Posted by Charlotte
on July 31 2016 00:52

My Staffordshire bull terrier has just been diagnosed with this! First the vet thought it was corona virus then colitis then possible pancreatitis :( what a long day as soon as the vomit came I took her straight in and said I don't care how much this cost just do whatever to make her better so full bloods pain relief and antibiotics have been started and I had the call to confirm it was HGE awful seeing your baby hurt and not in control of there stools very scary indeed! Don't wait when there is blood just take to the vets dogs can't tell us there in pain.

Posted by Christine Preciado
on October 30 2014 13:19

My Havanese mix is 2 years old and has already gotten this 3 times :( Its the worst because of its sudden onset. My dog didn't experience the vomiting but would have diarrhea every 30 minutes. You should be concerned if it doesn't go away after 2 days and they start to get sluggish. My dog would even come and just lay on my lap with sad eyes, that's when I decided to call the vet. Thank God for pet insurance because vet care is expensive and cost me more than $800 each incident. I was smart enough to get the insurance after the first incident.

Posted by ben horsefield
on February 23 2014 11:42

our CKCS had jelly like blood stool the night after we were away on holiday,she was given a shot of antibiotics and sent to vets,she declined and was sent to a & e ! 7 days in after the vets scaring us half to death with kidney,brain,heart,blood problems and a clot to the leg from which she is still recovering we hope she is through the worst.they still are telling us that a platelet count of 12 is dangerous and needs to be kept in as she could still be bleeding somewhere?even though low is common in CKCS,she has had a blood transfusion which is 1 x plasma and then another with cells all product not real blood!she is on the mend now and will be on steroids for a while but hopefully she will recover ok!DRAMAAAAAA!!!comon missy!we miss you x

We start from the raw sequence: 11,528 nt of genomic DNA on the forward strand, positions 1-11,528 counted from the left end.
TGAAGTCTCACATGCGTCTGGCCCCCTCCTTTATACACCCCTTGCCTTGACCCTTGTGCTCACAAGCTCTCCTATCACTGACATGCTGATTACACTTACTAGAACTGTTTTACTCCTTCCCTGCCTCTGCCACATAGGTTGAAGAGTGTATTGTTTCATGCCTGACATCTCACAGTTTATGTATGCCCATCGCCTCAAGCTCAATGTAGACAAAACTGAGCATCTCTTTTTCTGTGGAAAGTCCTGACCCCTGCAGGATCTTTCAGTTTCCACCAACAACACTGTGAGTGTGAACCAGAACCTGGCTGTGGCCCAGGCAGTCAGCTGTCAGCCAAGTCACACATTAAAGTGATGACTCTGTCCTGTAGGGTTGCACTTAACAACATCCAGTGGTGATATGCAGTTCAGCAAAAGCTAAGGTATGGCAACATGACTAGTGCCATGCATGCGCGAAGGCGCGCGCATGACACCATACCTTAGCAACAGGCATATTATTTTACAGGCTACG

Posted by Georgia Eckart
on June 08 2013 18:56

We are greyhound parents. Our first 2 hounds both suffered with HGE and needed veterinary care, anitbiotics and fluids. It was very expensive. Now we keep a prescription of Metronidazole on hand and at the first sign of a change in stool with an unusual smell we start our dog on this medication. We have not had to hospitalize our dogs since we started this routine.

Posted by kim emilo
on May 19 2013 15:31

My Bella , 8 lb female yorkie has this Hemorrhage gastric....she was given to me at 3 months with all her pure breed papers , but she came from a pet store ....she has been in & out of emergency hospital so many times from this exact problem ? It cones on fast out of no where ... Starts Like discoloured red/ brown diarrhea....then liquid pools of blood everywhere ....then away I take here ...dehydration pal, antibotics $$$$$$$ only to hear from doctors,were not sure,what causes this ....I changed her dogfood royal canin hypoallergenic Hydrolyzed Protein dry & wet food has really helped her ...no table foods! She only has bloody pools,of blood once a year .... She is a nervous ,high strung dog & always wants to be # 1 .....